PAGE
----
The US has removed Cuba from its list of state sponsors of terrorism, a move that Cuba has said would be crucial in restoring diplomatic ties between the two countries after 54 years of frozen relations.
The US State Department announced the move in a statement on Friday, a week after diplomats from the two countries held high-level talks aimed at reopening embassies in Havana and Washington DC, respectively.
Top Cuban diplomat Josefina Vidal and US Assistant Secretary of State Roberta Jacobson said the talks last week were fruitful, according to the Associated Press. The countries agreed to further discussions on conditions for improving relations.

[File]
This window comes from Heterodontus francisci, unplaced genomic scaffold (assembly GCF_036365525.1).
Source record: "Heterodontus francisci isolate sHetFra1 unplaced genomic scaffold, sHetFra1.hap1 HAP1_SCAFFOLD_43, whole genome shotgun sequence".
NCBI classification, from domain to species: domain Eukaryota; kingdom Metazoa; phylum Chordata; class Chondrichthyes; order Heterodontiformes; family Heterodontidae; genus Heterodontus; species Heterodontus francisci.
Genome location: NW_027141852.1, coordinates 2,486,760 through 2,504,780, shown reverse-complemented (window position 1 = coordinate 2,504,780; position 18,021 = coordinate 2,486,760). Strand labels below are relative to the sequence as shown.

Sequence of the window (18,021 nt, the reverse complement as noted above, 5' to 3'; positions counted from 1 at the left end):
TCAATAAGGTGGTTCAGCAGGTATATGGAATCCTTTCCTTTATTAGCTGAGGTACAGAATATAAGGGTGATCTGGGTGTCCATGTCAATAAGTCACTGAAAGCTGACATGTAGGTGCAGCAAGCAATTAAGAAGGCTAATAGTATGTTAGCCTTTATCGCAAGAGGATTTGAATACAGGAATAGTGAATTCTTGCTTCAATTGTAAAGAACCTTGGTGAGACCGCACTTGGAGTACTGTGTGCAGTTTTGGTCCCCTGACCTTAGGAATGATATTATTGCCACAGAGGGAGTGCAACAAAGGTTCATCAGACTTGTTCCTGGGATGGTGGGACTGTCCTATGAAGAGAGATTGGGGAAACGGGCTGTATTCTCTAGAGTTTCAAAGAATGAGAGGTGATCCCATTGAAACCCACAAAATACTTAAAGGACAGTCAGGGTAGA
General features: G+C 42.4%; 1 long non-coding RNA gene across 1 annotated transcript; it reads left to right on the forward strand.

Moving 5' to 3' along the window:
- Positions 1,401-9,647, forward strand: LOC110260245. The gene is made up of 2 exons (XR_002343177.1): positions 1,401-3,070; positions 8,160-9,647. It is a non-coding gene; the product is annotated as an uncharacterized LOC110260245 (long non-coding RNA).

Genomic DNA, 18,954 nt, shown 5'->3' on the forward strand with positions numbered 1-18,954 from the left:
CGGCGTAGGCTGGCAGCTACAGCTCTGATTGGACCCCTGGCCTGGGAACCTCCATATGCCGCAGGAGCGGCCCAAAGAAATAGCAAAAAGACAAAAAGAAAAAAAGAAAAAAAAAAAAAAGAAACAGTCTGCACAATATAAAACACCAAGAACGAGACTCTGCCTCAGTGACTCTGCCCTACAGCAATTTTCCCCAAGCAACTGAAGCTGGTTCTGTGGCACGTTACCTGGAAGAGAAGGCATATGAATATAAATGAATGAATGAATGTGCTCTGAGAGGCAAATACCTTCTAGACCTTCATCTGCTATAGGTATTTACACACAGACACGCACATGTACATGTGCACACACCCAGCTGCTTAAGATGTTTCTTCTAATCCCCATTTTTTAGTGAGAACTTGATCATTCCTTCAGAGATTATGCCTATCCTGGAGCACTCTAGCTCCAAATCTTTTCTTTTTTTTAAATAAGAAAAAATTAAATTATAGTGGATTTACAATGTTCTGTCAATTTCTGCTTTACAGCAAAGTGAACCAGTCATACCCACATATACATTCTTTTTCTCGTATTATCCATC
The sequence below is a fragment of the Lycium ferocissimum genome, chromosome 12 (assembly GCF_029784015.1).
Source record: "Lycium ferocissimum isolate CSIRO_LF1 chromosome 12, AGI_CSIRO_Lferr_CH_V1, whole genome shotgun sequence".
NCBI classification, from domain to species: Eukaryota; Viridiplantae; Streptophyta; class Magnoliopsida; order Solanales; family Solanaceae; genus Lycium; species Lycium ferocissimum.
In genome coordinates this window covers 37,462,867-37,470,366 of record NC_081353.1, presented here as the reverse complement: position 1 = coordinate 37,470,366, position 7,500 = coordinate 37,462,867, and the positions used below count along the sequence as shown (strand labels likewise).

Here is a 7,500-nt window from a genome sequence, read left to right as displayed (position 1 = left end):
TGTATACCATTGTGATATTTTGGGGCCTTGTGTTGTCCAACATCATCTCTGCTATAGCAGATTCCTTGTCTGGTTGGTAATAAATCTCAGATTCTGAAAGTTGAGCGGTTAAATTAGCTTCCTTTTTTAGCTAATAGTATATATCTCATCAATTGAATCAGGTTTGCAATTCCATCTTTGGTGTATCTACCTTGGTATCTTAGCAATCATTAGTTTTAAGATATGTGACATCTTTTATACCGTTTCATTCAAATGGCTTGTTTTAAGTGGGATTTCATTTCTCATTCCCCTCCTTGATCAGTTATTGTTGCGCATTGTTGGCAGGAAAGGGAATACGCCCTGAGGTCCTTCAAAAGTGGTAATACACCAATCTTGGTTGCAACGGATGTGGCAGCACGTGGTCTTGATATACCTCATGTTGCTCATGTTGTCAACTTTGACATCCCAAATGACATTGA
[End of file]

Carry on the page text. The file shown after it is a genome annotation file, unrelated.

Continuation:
Re-establishing relations with Cuba has been a top priority of President Barack Obama since December, when he announced his plans to reopen embassies. He has since met – and shaken hands with – Cuban President Raul Castro.
Earlier this week, the countries re-established banking ties, seen as an important hurdle in improving relations. Cuban diplomats previously were required to deal only in cash when visiting the US.
Although dropping Cuba from the US terror list was a necessary step to improve relations, the trade embargo and travel restrictions remain in place. Even if the countries re-open embassies, the trade embargo can only be thrown out by US Congress.
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